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Students, faculty react to former president’s visit
Feb18

Students, faculty react to former president’s visit

Last week, former President George W. Bush spoke to a packed Mayborn Campus Center bursting with more than 2,800 students, faculty and staff members, UMHB donors and close friends of the university leadership.   Following his acceptance of an honorary doctorate of humanities to match the ones his parents, former President George H.W. and first lady Barbara Bush also received from the university, he was greeted by a long, thunderous standing ovation.   “I am so honored to receive an honorary degree. I noticed it is not a doctorate in the English language,” Bush joked. “When I was president, sometimes I could have put things a little more artfully. They asked me at the Pentagon after the 9/11 attacks about Osama bin Laden, and I said, ‘we gonna get him dead or alive.’ Laura, when I got back to the residence, said, ‘You could have been a little more diplomatic.’ And I said, ‘At least they heard me in Texas.’”   Dr. Stephen Crawford who is a professor of music and the conductor of the percussion ensemble was among the faculty members in attendance at the Feb. 11 event. He was thankful he was able to listen to Bush on the campus he serves.   “I felt that it was such a privilege to hear from a former president. His words were uplifting as he shared his ideas on service and how important his faith is in setting his views,” he said. “We so enjoyed his humor and how he related to our university and community.”   Junior business major Jessica Pitcaithly echoed Crawford’s sentiments.   “I thought having George W. Bush speak at our school showed me how proud I am of our school and our country. To be able to come together and be excited about hearing one of our past presidents gave me a lot of school pride and patriotic pride too,” she said.   She was struck by his down-to-earth demeanor and agreed with the conservative and spiritual viewpoint most Americans associate with Bush.   “He was funny, genuine and was a great example of what a Christian leader looks like and I think we need more of that,” Pitcaithly said.   Savannah Davis, a junior education major was impressed with the humility she believes Bush displayed. She was also impressed that an important world leader would have a sense of humor.   She said, “I thought it was a great experience getting to see George W. Bush and hear him speak. For being the former leader of the free world, he was very humble and surprisingly funny.”   Davis said the part of Bush’s...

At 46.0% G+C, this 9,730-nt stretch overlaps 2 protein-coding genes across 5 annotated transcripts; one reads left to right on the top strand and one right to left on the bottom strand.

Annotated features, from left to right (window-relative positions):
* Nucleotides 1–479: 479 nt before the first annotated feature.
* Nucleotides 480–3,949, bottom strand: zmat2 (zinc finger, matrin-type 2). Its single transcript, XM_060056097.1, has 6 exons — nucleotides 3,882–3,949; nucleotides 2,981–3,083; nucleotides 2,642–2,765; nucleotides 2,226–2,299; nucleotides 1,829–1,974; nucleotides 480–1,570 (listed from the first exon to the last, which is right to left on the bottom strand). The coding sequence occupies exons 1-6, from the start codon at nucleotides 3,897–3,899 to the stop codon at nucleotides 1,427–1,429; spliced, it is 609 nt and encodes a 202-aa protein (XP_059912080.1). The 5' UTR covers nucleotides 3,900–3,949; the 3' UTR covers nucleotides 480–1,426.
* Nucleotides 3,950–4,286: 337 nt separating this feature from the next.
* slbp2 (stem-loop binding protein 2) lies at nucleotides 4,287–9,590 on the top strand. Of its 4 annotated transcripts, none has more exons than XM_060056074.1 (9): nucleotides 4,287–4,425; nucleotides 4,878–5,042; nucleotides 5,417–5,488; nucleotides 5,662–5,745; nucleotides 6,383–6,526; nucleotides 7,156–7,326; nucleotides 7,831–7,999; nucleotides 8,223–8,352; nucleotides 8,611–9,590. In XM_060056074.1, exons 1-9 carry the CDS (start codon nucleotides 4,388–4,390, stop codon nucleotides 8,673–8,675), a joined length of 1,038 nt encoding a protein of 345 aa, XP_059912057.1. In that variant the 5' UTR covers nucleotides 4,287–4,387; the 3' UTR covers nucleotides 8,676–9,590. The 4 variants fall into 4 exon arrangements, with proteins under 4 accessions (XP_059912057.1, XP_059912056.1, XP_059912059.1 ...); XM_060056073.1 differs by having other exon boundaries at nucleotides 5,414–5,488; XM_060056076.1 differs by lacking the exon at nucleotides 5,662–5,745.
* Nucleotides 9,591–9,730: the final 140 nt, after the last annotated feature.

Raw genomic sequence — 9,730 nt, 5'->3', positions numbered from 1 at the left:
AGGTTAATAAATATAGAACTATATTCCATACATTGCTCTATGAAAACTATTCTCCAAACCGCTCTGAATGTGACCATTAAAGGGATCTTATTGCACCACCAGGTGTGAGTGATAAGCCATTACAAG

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Bush: Speech inspires students
Feb18

Bush: Speech inspires students

By Wesley Ashton   “Having President Bush speak at UMHB is a big deal,” senior sports management major Chris Brown said. “The atmosphere was loud when he got up on stage to speak. They clapped for several minutes before he even began to speak.”   A boisterous standing ovation greeted the 43rd President of the United States George W. Bush as he walked onstage at UMHB’s McLane Lecture last Wednesday.   “I had seen him speak on television but getting to see him live was an entirely different experience,” Brown added.   During his address on campus, the former president spoke not only about his time in office, but also about life lessons learned while traveling abroad. While in power, many dignitaries and foreign leaders visited him, giving him an abundance of stories to share.   “I learned while in the presidency that it is a huge honor to serve others,” Bush said. “It’s no sacrifice to serve something you love, and I love the United States of America, its people and what we stand for.”   Bush went on to describe how he dealt with foreign policy as well as the value of getting to know other leaders before he made decisions. UMHB students seemed to receive Bush’s message warmly.   “I learned from the president’s speech that it’s better to listen to a person than it would be to argue with them even if you don’t agree with them,” junior cell biology major Esther Spanial said.   “He started talking about how Putin visited him in Crawford and how he wasn’t impressed by his dog. This hurt the President but he didn’t let that stop him from listening to what he had to say. Later Putin showed him his dog saying it was stronger and faster, revealing to the president his true character,” Spanial said.   Several students had the opportunity to ask Bush about his time in office and how he felt about current events. Questions students asked varied from foreign and domestic policy to regrets he may have had during the course of his two-term presidency.   “It was a great privilege to be able to ask Bush about his opinion on the terrorist attacks in France,” senior sports management major Deshon Kinsey said. “The way he talked about the terrorist attacks in France reminds us that terrorism is still here. Even if it’s far away they can still hit at home. We have to be ready.”   Bush faced many difficult decisions. He told the audience that sometimes the decision was clear to take action on the behalf of those less fortunate.   Among...